Largest Wheat State Drops Out of NAWG

North Dakota Grain Growers are withdrawing from the national wheat org. ( Charles Johnson )

A long-running dispute between the National Association of Wheat Growers (NAWG) and its largest state membership org has come to a head. The North Dakota Grain Growers Association (NDGGA) on Tuesday announced it will withdraw from NAWG at the end of June.

“After months of careful consideration, the North Dakota Grain Growers Association has decided to withdraw from the National Association of Wheat Growers,” NDGGA President Jeff Mertz said in a statement released with the withdrawal letter. “Although we’ve enjoyed a beneficial partnership with NAWG since 1977, in recent years we’ve seen a decline in support for issues specifically affecting North Dakota. Considering North Dakota has consistently paid some of the highest dues out of all states represented by NAWG, we believe we’re no longer seeing an adequate return on investment and have decided not to renew our contract that expires June 30, 2019. NAWG still provides value to producers on a national level. However, our foremost focus is on North Dakota farmers, and at this time we believe we can better represent their best interests by investing our resources elsewhere.”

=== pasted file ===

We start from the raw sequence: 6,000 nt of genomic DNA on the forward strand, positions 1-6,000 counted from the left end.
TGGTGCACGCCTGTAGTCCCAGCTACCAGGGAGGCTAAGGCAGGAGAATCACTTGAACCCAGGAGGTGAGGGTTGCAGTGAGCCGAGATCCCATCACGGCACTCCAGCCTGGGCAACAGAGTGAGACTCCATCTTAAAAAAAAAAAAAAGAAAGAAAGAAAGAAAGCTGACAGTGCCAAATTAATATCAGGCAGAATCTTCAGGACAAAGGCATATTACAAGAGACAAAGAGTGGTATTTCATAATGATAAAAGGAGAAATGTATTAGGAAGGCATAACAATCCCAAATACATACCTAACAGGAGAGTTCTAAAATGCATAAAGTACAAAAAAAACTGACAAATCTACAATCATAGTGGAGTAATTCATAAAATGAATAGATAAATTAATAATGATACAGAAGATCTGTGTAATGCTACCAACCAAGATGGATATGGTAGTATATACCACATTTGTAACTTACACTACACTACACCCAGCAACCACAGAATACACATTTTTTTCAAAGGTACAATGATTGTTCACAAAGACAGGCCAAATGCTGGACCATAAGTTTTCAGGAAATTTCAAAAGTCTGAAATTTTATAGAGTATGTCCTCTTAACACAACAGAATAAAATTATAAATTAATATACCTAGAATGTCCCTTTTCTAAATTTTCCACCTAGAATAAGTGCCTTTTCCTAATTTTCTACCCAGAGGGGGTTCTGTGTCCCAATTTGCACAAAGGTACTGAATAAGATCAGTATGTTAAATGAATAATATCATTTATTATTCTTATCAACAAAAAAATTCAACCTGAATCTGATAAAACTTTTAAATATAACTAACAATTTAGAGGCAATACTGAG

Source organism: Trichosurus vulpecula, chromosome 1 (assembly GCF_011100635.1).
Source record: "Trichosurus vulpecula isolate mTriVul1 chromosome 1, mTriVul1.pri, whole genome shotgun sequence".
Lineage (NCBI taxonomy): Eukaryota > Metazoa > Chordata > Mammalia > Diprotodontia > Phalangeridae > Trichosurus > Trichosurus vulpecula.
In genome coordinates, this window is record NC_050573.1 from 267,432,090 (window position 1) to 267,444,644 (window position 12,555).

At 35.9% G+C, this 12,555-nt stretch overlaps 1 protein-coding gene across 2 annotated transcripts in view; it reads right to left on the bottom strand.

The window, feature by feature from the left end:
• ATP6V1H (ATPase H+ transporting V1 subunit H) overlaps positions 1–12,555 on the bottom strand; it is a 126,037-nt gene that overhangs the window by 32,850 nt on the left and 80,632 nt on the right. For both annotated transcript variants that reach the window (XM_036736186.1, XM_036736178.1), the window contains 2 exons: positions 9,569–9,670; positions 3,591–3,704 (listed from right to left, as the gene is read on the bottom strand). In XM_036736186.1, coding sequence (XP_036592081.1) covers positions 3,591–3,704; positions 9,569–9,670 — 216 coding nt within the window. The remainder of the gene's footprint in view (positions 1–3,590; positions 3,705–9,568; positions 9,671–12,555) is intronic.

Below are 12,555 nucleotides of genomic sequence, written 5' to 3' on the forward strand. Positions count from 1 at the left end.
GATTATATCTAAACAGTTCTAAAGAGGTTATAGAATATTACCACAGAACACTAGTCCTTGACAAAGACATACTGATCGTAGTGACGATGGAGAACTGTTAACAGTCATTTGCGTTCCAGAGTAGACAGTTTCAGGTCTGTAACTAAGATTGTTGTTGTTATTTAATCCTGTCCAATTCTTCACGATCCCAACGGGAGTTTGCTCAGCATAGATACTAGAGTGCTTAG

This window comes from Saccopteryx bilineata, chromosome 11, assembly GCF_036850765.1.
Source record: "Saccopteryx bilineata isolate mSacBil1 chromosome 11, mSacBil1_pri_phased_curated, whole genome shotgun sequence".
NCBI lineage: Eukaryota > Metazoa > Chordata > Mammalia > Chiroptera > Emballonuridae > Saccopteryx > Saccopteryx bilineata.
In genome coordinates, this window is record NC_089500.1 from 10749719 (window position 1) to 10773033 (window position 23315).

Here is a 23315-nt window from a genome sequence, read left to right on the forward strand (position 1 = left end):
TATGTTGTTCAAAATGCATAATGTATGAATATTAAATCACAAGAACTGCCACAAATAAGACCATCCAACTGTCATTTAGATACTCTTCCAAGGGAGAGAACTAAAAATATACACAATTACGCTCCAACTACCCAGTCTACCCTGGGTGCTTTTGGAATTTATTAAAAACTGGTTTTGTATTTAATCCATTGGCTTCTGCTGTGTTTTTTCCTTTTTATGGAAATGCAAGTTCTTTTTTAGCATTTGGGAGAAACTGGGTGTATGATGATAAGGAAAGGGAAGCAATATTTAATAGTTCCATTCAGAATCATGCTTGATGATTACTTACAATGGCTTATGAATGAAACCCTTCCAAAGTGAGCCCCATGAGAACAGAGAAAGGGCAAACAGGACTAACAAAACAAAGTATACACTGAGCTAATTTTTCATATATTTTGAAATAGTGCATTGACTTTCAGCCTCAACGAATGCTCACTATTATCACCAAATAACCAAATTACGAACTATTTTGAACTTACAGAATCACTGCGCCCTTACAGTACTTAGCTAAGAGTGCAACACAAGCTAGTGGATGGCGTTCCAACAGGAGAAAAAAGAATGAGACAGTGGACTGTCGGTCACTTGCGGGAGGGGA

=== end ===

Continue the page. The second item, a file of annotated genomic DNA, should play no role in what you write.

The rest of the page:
NDGGA had been paying up to 80% of its annual budget to NAWG in dues. But, a statement by NAWG President Ben Scholz indicates those full dues have not been paid in recent years.

“The past two years North Dakota put their interests ahead of all wheat growers across the country by withholding half their dues, making it difficult to carry out the overall mission of the org,” Scholz said in the statement.

“NAWG leadership and staff did everything possible to address NDGGA’s concerns, from private briefings to ramped up communications to our states to traveling to North Dakota with a third-party facilitator to address issues, and yet they have still decided to resign their membership,” Scholz said. “As the President of a trade association, it always disappoints me when one of our members isn’t pleased with productivity… It is unfortunate that a major wheat-producing state, who provided unique insight into national policy and influenced others in the industry, won’t be moving forward with NAWG.”

NDGGA had been pushing NAWG to be more proactive on policy issues and for more representation on the NAWG board according to earlier reporting from the Red River Farm Network.

NDGGA President Jeff Mertz will talk about the split from NAWG on the AgriTalk Radio Show Tuesday afternoon at 2:06 p.m. Central.